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Thriving Through Dance

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UD community learns how Native American communities persevere and keep traditions alive

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Kenneth Shirley of the Navajo Nation and Manny Hawley answer audience questions during a Q&A session in Mitchell Hall. Audience members learned more about the significance of various dance styles and the message Indigenous Enterprise spreads through their performances.

​​Renowned Native American dance troupe Indigenous Enterprise uses dance to showcase how indigenous dance styles are inextricable to their culture and to share a part of American history that at one time was in danger of being lost.

The group brought those lessons to the University of Delaware in October as a highlight of National Arts and Humanities month.

The troupe was in residence at UD for two days, visiting area K-12 schools, holding workshops with UD students and putting on a public performance of powwow dancing in Mitchell Hall. Members of the Chippewa-Cree Tribe, the Diné Nation, the Navajo Nation and the Poundmaker Cree Nation displayed dance styles including the jingle dress dance, men’s fancy dancing and the hoop dance, among others, and a video projection provided historical context for the various styles.

Barry Joyce, professor of history, and Suzanne Burton, senior associate dean for the arts, arranged the visit. Joyce explained that during the late 19th century, there was a conscious effort in the United States to essentially eradicate native culture, to put it in museums and think of it as history. Children were taken from their families and raised in residential schools, and traditional dancing was restricted and sometimes completely outlawed.

“In history books, it looks like we disappeared in 1900. You don’t read anything about Native cultures after that," said Quinton Duran, a member of Indigenous Enterprise from the Laguna Pueblo Tribe of New Mexico.

“There are so many misconceptions about native people. Indigenous Enterprise brought global experience and an educational component to campus and offered students the chance to learn first-hand about some of the issues native communities face,” Joyce said.

Modern powwows began when Indigenous people met secretly to preserve their culture, and today dance competitions take place across Turtle Island, the native term for North America. Speaking at a workshop with UD dance students, members of Indigenous Enterprise explained that powwow dancing is more than movement. It is prayer and healing. They describe feeling almost meditative during a dance.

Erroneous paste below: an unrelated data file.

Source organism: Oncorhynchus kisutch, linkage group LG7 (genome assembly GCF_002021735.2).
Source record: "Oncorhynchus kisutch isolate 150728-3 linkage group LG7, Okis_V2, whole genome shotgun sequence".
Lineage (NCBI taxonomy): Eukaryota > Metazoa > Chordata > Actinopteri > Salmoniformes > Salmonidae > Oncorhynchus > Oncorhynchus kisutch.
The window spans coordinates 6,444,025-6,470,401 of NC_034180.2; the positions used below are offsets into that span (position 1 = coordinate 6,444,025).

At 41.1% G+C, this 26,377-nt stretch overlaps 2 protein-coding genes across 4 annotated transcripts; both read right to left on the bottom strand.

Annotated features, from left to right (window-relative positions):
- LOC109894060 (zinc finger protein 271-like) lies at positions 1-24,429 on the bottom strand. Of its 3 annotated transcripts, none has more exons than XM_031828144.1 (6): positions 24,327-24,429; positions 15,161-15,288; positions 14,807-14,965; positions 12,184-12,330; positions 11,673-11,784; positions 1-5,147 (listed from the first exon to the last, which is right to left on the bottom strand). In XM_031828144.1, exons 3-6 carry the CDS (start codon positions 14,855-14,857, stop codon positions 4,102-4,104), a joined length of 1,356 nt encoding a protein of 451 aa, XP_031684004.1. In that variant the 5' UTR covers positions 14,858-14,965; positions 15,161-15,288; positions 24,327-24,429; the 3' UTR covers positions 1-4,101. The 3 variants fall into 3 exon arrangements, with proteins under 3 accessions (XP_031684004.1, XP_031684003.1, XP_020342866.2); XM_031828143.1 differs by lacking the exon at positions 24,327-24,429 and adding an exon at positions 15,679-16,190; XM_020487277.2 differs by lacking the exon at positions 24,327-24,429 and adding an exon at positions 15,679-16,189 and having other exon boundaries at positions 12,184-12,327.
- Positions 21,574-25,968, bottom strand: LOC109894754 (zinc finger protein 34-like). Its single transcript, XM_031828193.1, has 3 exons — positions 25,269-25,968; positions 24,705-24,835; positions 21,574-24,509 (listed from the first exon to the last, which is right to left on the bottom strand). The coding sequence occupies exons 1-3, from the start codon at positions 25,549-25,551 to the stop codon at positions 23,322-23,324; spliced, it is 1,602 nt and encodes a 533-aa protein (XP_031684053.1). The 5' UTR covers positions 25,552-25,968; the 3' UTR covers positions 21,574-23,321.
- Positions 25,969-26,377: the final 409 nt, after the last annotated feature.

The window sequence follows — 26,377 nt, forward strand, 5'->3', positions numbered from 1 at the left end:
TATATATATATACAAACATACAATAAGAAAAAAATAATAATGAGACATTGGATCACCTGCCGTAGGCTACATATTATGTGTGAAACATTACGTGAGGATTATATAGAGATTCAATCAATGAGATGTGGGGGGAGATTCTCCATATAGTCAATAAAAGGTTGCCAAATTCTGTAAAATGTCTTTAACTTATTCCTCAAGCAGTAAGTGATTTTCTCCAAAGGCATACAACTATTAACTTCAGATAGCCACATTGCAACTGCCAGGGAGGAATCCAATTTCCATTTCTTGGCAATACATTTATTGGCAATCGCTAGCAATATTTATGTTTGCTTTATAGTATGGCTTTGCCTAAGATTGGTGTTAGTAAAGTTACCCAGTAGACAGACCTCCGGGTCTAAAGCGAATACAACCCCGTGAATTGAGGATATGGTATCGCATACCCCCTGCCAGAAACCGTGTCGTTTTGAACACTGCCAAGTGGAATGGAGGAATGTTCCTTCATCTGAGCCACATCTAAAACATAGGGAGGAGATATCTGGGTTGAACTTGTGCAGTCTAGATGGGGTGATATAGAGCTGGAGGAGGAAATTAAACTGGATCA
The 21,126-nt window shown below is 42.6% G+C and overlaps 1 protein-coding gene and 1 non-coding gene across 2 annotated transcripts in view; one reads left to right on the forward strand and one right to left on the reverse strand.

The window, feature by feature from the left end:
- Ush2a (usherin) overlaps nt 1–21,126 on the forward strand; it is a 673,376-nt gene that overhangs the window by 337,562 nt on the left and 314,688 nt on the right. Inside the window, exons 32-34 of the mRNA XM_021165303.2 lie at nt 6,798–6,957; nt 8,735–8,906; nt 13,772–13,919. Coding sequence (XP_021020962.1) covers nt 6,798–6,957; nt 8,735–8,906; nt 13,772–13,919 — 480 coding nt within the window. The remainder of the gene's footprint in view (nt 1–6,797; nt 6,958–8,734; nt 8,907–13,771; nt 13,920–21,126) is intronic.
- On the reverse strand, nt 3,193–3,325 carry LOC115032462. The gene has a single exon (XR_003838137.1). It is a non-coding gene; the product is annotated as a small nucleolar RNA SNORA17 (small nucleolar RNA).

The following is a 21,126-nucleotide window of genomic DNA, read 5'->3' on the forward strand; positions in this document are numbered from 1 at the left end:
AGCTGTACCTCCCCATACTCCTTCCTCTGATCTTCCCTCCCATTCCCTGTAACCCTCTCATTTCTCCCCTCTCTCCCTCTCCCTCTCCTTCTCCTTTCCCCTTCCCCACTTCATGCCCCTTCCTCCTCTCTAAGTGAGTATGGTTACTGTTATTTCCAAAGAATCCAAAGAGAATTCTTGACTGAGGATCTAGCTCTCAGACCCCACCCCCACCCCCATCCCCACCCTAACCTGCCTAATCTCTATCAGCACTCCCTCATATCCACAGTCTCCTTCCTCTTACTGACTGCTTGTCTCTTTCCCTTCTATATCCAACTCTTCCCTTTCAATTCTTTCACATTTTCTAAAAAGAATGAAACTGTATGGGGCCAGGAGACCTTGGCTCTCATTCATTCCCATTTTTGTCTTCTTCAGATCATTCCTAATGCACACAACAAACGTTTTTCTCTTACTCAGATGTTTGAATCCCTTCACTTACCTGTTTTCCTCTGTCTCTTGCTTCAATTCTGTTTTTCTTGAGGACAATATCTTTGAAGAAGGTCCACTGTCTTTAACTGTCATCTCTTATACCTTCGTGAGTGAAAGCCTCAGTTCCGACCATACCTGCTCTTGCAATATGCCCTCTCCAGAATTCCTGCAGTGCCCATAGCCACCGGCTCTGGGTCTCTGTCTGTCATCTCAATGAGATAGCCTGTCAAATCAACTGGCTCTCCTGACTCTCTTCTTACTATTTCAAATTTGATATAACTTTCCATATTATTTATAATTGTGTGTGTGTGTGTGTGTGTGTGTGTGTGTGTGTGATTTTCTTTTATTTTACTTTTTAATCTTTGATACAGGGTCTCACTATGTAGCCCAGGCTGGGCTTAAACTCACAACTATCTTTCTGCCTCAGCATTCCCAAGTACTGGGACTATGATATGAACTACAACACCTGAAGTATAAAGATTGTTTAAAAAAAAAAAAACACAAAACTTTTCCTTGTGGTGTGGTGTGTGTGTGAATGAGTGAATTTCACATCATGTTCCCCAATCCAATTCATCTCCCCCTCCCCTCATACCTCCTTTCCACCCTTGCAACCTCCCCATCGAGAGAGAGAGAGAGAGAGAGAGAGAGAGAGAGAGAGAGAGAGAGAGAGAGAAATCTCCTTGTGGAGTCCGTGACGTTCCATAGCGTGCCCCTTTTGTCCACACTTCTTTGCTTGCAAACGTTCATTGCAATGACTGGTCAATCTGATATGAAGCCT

“When I’m dancing I’m not thinking of the audience at all,” said dancer Nanabah Keediniihii.​

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In addition to performing the Grass Dance, Manny Hawley of the Chippewa-Cree Tribe is a champion powwow singer.​ Here he performs a song written especially for him by his mentor.​

“Powwow dancing is about filling the space with your body. It feels the vibration of the drums and uses every muscle,” Duran added.

Denise Murphy-Rohr, director of dance at UD, said the workshop reinforced an important lesson she imparts to her students: That dance is integral to culture and community.

“By developing a deeper understanding of dance within many contexts, students can examine how dance is part of their own identity,” she said.

Junior dance minor Marissa Jackson agreed.

“It was so enlightening to see people be so proud of their culture and unapologetically show it to others and why it is important,” she said. “It reminds me to embrace myself in my own dancing and make every movement mean something.”

Jackson was also struck by the stamina needed to perform powwow dances. A standard jingle dress, for example, has 365 metal shells sewn onto it and weighs about 30 pounds, and some are even more elaborate.

Students and faculty at a workshop centered on art, music and fashion saw a jingle dress and other pieces of clothing worn during powwow dancing, which the dancers call their regalia.

“A costume is what you wear on Halloween — when you pretend to be someone else,” said group founder Kenneth Shirley. “When I wear my regalia, I feel more like myself.”

Every design element in regalia has significance, and items with intricate beadwork can take months or more than a year to create. Floral or geometric patterns follow tribal traditions or are passed down in families. Duran’s black and white moccasins reflect the pottery of the Laguna Pueblo Tribe, with black representing land and white representing sky, and an “x” pattern symbolizing hills.

Members of Indigenous Enterprise are champion dancers, having won prizes at powwows across Turtle Island. They have performed around the world, appeared in a Nike commercial and last February were the first Native American group to dance at a Super Bowl. Yet, they want audiences to Native communities still face challenges.

“There are big problems for us as a community, and it gets brushed under the rug,” Shirley said. “My grandma on the reservation has no running water or electricity. A lot of our elders don’t even have these basics.”

Shirley urged audience members who want to help to educate themselves on these issues and find organizations that support indigenous communities.

Despite the hardships, troupe members focus on power and hope, and the performance reveals that Native culture is thriving and vibrant.

“With all that we experienced as indigenous people, it is through dance that we were able to survive,” Shirley said. “We represent our past. We are the present. And we will continue to thrive in our future.”​

Article by Megan M.F. Everhart 

Photos by Mikey Reeves 

December 05, 2023

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